A recent family bereavement has left me feeling very low. I'm more than usually apathetic. nothing really keeps my attention and I just can't be bothered. Watching T.V. is dull, when I try to do something constructive I just can't see the point. I know it's part of my grief and things will improve but at the moment everything is too much trouble. It's not really my nature to nothing so I feel restless. The feeling is like when you catch a cold and all your food tastes bland. It supresses your appetite because nothing really tastes as it should.
What i have found is that I can play games. I can sit on the sofa and load in a game and play. I'm not especially engaged with the game it's a bit like music on the radio. I can play and appear to be doing something. It keeps be 'busy' but it's like listening to music on the radio, it's just running in the background.
I'm very grateful that games provide this experience for me. The games are alleviatying some of the symptoms and in this awful state I at least am able to feel kind of productive and more settled. Thanks gaming for your comfort.
When I realised that playing was the only thing I could do I was kind of suprised. At first I was genuinely happy that games could fill this function and that maybe this meant that they had more meaning to some people. But my brain wouldn't just stop there. Why was gaming OK and watching a movie not OK?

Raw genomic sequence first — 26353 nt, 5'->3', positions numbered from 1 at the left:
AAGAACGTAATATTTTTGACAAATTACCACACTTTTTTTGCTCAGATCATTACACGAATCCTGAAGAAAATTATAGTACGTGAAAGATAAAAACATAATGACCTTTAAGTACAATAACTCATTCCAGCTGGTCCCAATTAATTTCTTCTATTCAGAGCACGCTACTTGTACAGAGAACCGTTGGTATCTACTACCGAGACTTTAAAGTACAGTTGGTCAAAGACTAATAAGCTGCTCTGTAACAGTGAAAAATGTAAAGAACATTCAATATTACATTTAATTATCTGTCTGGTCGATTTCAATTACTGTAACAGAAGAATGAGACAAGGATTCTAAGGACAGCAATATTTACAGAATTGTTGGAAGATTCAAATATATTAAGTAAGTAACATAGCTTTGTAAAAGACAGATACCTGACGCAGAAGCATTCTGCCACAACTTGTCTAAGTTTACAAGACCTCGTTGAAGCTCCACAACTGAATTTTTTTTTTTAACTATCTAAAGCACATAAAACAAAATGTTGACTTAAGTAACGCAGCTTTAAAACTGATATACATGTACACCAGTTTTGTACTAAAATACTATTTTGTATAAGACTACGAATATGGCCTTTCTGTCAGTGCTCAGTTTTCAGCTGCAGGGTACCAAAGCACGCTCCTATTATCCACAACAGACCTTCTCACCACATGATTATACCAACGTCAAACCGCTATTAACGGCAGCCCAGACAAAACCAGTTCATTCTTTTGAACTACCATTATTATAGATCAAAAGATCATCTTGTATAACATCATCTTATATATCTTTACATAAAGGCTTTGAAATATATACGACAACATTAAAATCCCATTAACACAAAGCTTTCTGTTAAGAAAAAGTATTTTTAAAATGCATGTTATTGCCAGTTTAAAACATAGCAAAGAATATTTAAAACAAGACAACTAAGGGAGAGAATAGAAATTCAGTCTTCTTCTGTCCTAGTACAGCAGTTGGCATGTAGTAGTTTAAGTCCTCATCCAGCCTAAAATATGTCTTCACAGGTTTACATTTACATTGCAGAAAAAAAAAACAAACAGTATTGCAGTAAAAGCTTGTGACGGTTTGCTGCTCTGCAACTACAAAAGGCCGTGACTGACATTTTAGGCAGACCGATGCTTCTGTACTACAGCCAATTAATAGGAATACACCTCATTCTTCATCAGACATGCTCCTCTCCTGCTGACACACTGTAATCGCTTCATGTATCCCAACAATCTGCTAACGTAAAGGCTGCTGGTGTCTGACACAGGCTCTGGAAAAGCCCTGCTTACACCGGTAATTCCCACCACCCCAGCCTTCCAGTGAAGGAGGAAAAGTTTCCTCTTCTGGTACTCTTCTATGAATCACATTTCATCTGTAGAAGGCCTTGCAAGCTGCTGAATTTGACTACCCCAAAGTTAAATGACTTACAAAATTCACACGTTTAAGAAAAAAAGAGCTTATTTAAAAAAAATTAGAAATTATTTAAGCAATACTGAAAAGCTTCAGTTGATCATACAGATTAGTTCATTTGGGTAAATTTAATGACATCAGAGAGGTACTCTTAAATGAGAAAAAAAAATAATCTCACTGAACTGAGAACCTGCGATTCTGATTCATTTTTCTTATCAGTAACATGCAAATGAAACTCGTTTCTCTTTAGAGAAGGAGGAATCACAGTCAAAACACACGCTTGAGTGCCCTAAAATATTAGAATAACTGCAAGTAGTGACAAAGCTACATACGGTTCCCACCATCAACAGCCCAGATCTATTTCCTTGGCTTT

A part of the solution is the interactivity. Games make me move in response. Make me join in to progress, so if my brain wanders onto something else then the game stops moving and I'm pulled back into the interaction. But the same could be said for shelling peas or some other minor physical activity.
Maybe its the games ability to occupy me with a carefully crafted story. Maybe the virtual lives on screen are so interesting they literally transport me from my current situation into a fantasy world. But in actual fact I think that the opposite was happening. I could progress without full concentration and the game was just a wallpaper to my mental state.
There are some powerful film and TV experiences. They shake you to your core, you have to digest and come to terms with them. Take Schindlers List for example. I'm pretty sure that film would be unwatchable for me in my current state. It's such a powerful emotional experience that I'd really struggle to watch that. Then I tried to think of a game that was (currently) taboo to me for the same reason. There wasn't one.
It could be that because I make games and play games and have been around games since the early '80's that they have no mystery to me. Let's hope that is the case, because if not then we haven't made a single game with enough emotional power to upset a recently bereaved human.
When games become emotionally relevant we are a step closer to some more well accepted forms of media. Even the most basic of soap opera's attempts to stir the emotions of it's audience and not just with shallow thrills.